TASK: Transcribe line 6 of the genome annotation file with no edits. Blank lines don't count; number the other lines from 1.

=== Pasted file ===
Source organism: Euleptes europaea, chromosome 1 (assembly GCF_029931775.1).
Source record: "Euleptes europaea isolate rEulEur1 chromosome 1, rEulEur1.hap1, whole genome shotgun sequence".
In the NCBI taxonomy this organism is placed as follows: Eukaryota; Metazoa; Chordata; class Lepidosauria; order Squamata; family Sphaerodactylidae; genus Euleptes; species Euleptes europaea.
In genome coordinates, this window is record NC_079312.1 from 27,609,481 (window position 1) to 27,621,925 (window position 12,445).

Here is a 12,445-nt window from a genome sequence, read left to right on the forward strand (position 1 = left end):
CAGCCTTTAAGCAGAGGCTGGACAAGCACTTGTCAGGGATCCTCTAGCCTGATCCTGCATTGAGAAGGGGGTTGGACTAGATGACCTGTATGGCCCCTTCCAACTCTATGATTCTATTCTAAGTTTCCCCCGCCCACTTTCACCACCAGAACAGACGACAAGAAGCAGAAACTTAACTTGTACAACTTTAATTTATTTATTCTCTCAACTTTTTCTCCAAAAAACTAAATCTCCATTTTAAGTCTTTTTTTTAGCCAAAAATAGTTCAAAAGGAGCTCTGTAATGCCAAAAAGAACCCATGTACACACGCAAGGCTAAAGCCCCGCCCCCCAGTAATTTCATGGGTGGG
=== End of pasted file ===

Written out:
CAGCCTTTAAGCAGAGGCTGGACAAGCACTTGTCAGGGATCCTCTAGCCTGATCCTGCATTGAGAAGGGGGTTGGACTAGATGACCTGTATGGCCCCTTCCAACTCTATGATTCTATTCTAAGTTTCCCCCGCCCACTTTCACCACCAGAACAGACGACAAGAAGCAGAAACTTAACTTGTACAACTTTAATTTATTTATTCTCTCAACTTTTTCTCCAAAAAACTAAATCTCCATTTTAAGTCTTTTTTTTAGCCAAAAATAGTTCAAAAGGAGCTCTGTAATGCCAAAAAGAACCCATGTACACACGCAAGGCTAAAGCCCCGCCCCCCAGTAATTTCATGGGTGGG